Readers’ wildlife photos (and a contest winner)

Reader Rik Gern sent some lovely pictures of dandelions as well as some of his digital science-based art, one piece of which got a nod from Scientific American. His captions are indented. First, the dandelions:

For now, here are some pictures of dandelions (Leontodon taraxacum) gone to seed.

My neighbors probably won’t appreciate the fact that I let the plants go to seed and propagate,  but once the Buckminster Fuller “bucky ball”-looking structures caught my eye, I had to leave them alone long enough to observe and photograph them. 






And I wanted to show some of Rik’s other pictures.

Meanwhile, here’s an admitted brag; Scientific American has been sponsoring an Art of Neuroscience contest that used to be open to neuroscientists only, but that has recently been opened to the general public. I submitted two pieces of digital art; one was done from scratch with the addition of a modified image of a fetus and  a flame, and the other was taken from a retinal scan that I received from my optometrist. The second image was chosen as a staff favorite, and I have now been published in the online version of Scientific American. I’m thrilled to be included along with scientists and real artists! Here are two links to the contest: link 1, link 2.

Here are the images I submitted and the descriptions they asked for:

The Fuse Is Lit

Digital art with distorted fetal image.

A representation of the growing potential for consciousness as the brain and nervous system self-assemble during gestation. Inspired by images of the “star child” from the movie “2001: A Space Odyssey”, the cover from Zap Comix No. 0, and reading Steven Pinker’s “The Blank Slate: The Modern Denial of Human Nature”.


Looking Inward and Outward

Retinal scan with digital manipulation

The eyes may be the window to the soul, but the retina is a window to the brain. My optometrist gave me an image from a retinal scan which I played with to create a landscape. Our senses help our minds develop tools to create images that give our senses information to help our minds understand our senses. It’s an endlessly fascinating hall of mirrors.


Rik adds, “Check out the other images in the contest; there’s a lot of great stuff!”



  1. Janet
    Posted August 16, 2019 at 7:58 am | Permalink

    Beautiful, Rik, thank you. Congratulations on the Scientific American honor!

  2. W.T. Effingham
    Posted August 16, 2019 at 8:15 am | Permalink

    Fantastic imagery with excellent descriptions! I absolutely love the “hall of mirrors” elucidation.

  3. Debbie Coplan
    Posted August 16, 2019 at 8:23 am | Permalink

    Congratulations! You do beautiful work.

  4. Frank Bath
    Posted August 16, 2019 at 8:36 am | Permalink

    I loved the dandelions, weeds made wondrous. Such artistry. Thank you.

  5. ThyroidPlanet
    Posted August 16, 2019 at 8:41 am | Permalink

    Nice variation on “wildlife”!

  6. Dominic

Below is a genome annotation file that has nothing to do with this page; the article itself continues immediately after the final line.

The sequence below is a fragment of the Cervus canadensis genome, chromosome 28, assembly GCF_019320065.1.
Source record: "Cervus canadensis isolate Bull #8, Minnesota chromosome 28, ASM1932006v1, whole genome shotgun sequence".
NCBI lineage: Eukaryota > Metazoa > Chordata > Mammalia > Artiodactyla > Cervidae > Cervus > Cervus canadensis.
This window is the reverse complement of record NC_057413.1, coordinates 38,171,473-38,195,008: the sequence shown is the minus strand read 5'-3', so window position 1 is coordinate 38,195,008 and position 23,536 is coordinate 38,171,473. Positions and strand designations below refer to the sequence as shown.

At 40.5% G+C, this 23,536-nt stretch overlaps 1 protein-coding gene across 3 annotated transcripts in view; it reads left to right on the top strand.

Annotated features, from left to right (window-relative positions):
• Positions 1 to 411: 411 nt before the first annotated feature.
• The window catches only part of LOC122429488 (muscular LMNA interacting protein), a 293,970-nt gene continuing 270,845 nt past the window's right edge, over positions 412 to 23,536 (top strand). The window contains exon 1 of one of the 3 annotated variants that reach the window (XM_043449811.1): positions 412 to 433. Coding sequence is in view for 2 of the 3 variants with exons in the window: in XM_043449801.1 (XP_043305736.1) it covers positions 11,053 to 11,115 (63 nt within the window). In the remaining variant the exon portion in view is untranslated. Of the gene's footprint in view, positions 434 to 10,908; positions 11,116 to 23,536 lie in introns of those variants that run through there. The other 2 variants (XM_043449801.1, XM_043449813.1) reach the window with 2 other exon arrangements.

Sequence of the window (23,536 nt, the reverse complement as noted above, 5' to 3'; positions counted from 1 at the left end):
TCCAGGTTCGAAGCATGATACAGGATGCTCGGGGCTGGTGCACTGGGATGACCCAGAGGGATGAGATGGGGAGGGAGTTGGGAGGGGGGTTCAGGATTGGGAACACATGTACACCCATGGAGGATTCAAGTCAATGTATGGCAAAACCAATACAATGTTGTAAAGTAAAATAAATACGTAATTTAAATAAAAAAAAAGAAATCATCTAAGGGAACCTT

Posted August 16, 2019 at 8:43 am | Permalink

    Thanks for sharing those!

  7. David Coxill
    Posted August 16, 2019 at 9:01 am | Permalink

    When i was a kid we thought a way to tell the time was the number of puffs it took to blow the seeds away .Also the white sap from dandelions was meant to make you pee .

    • Posted August 16, 2019 at 9:06 am | Permalink

      That’s funny, David. While I was looking up the latin name for dandilions I learned that some Spaniards call them “piss-a-beds”.

      • gravelinspector-Aidan
        Posted August 16, 2019 at 10:04 am | Permalink

        I’ve heard that from botanists and naturalists in Englandshire too. It’s not just a Spanish name.
        Wikipedia points out that the diuretic compound is found in the roots, and that the rest of the plant is edible. Indeed, waving a bottle of “dandilion and burdock” cordial around near my elder sister might result in you losing an arm at the opposite shoulder. Availability is getting patchy these decades.
        Ohh, dandilion rubber. Now there’s news!

  8. Posted August 16, 2019 at 9:58 am | Permalink

    For some truly accomplished and deeply inspiring neural art, check out Greg Dunn!

  9. gravelinspector-Aidan
    Posted August 16, 2019 at 10:12 am | Permalink

    Wasn’t the Nikon microphotography competition done recently?

    Nikon Instruments Announces Judges for 45th Nikon Small World Competition
    Posted on June 18, 2019

    That was probably what I saw. Submissions closed for this year, but judges micro-beavering away at it.
    I’ve used images from various years as screensavers on a number of machines. Très psychedelique!

  10. Nicolaas Stempels
    Posted August 16, 2019 at 10:18 am | Permalink

    Maybe it is the way that retina is photographed, much of it hazy, but if a retina looks like that, lots of apparent oedema and scarring, there is definitely something seriously wrong. To me it looks like a picture from a horror scenario.

    • Nicolaas Stempels
      Posted August 16, 2019 at 10:20 am | Permalink

      A healthy retina looks more like this:

      • Posted August 16, 2019 at 10:33 am | Permalink

        This was the original image. I have some macular degeneration. I call it Van Gough vision, because if I stare at a surface with horizontal lines without moving my eyes I see wavy lines that correspond to the md, but when I move my eyes the brain compensates and the image I perceive is more clear.

        Yeah, the idea was to give the feeling of a vaguely remembered bad dream.

  11. merilee
    Posted August 16, 2019 at 11:13 am | Permalink

    Beeyootifulll, Rik!

  12. rickflick
    Posted August 16, 2019 at 12:44 pm | Permalink

    The dandelion has a lot more personality than I thought.

  13. Jenny Haniver
    Posted August 16, 2019 at 7:23 pm | Permalink

    Wow! So cool.

  14. Posted August 16, 2019 at 11:19 pm | Permalink

    Lovely photos of dandelion fruits!

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